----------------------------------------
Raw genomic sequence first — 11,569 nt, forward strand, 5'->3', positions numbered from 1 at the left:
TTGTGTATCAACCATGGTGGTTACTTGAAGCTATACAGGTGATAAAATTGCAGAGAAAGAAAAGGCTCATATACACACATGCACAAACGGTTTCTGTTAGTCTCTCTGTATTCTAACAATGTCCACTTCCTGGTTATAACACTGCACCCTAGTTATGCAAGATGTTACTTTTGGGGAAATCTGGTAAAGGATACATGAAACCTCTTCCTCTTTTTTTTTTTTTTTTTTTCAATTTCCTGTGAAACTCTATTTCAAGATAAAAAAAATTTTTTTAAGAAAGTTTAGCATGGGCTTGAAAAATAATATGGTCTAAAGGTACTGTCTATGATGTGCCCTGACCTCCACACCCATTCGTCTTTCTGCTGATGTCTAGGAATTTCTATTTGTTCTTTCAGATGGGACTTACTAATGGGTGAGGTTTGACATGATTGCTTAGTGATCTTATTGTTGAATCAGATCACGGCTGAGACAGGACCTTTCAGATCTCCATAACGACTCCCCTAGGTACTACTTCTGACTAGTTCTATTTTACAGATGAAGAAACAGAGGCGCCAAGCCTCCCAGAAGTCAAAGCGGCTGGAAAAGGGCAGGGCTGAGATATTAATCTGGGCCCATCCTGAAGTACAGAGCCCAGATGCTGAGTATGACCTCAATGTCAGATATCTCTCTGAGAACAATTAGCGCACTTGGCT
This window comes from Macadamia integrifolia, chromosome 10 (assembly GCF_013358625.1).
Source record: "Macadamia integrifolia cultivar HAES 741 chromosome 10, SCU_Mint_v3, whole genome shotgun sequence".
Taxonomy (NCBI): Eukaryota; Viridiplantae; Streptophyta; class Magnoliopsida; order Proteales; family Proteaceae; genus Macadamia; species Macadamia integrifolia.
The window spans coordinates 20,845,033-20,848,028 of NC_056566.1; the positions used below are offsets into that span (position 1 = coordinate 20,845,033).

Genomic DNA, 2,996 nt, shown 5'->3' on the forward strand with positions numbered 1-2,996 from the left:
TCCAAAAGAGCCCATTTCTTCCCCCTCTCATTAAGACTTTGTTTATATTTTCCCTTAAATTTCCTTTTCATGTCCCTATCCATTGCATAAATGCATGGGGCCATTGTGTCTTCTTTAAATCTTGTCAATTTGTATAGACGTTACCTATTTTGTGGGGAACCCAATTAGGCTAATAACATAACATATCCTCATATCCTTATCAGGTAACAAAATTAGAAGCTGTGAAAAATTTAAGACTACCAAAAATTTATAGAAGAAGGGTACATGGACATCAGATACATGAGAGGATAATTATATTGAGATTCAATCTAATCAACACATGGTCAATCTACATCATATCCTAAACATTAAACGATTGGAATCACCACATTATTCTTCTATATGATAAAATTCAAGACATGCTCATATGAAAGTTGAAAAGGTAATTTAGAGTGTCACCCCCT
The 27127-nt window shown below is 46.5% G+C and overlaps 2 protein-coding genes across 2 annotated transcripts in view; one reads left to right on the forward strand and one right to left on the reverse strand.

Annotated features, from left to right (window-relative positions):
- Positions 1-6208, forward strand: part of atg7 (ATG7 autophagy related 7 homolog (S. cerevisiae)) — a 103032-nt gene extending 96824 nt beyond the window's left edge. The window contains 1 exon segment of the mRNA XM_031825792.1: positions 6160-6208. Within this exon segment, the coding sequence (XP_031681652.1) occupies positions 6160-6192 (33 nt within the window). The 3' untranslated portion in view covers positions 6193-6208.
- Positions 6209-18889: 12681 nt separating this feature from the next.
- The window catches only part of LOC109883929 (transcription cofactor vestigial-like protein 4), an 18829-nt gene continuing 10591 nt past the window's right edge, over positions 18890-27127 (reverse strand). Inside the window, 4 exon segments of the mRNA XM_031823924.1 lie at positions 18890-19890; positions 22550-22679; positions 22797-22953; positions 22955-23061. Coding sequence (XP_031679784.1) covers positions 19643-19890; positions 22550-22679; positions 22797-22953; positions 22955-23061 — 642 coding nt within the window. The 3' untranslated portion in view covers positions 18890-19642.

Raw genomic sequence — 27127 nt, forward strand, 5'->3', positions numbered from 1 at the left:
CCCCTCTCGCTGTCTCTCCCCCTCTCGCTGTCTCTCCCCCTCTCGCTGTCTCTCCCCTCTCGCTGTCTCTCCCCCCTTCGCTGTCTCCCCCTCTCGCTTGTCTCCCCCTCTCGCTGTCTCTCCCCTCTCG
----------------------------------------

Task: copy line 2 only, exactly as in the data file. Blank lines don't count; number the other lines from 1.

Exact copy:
TTGTGTATCAACCATGGTGGTTACTTGAAGCTATACAGGTGATAAAATTGCAGAGAAAGAAAAGGCTCATATACACACATGCACAAACGGTTTCTGTTAGTCTCTCTGTATTCTAACAATGTCCACTTCCTGGTTATAACACTGCACCCTAGTTATGCAAGATGTTACTTTTGGGGAAATCTGGTAAAGGATACATGAAACCTCTTCCTCTTTTTTTTTTTTTTTTTTTCAATTTCCTGTGAAACTCTATTTCAAGATAAAAAAAATTTTTTTAAGAAAGTTTAGCATGGGCTTGAAAAATAATATGGTCTAAAGGTACTGTCTATGATGTGCCCTGACCTCCACACCCATTCGTCTTTCTGCTGATGTCTAGGAATTTCTATTTGTTCTTTCAGATGGGACTTACTAATGGGTGAGGTTTGACATGATTGCTTAGTGATCTTATTGTTGAATCAGATCACGGCTGAGACAGGACCTTTCAGATCTCCATAACGACTCCCCTAGGTACTACTTCTGACTAGTTCTATTTTACAGATGAAGAAACAGAGGCGCCAAGCCTCCCAGAAGTCAAAGCGGCTGGAAAAGGGCAGGGCTGAGATATTAATCTGGGCCCATCCTGAAGTACAGAGCCCAGATGCTGAGTATGACCTCAATGTCAGATATCTCTCTGAGAACAATTAGCGCACTTGGCT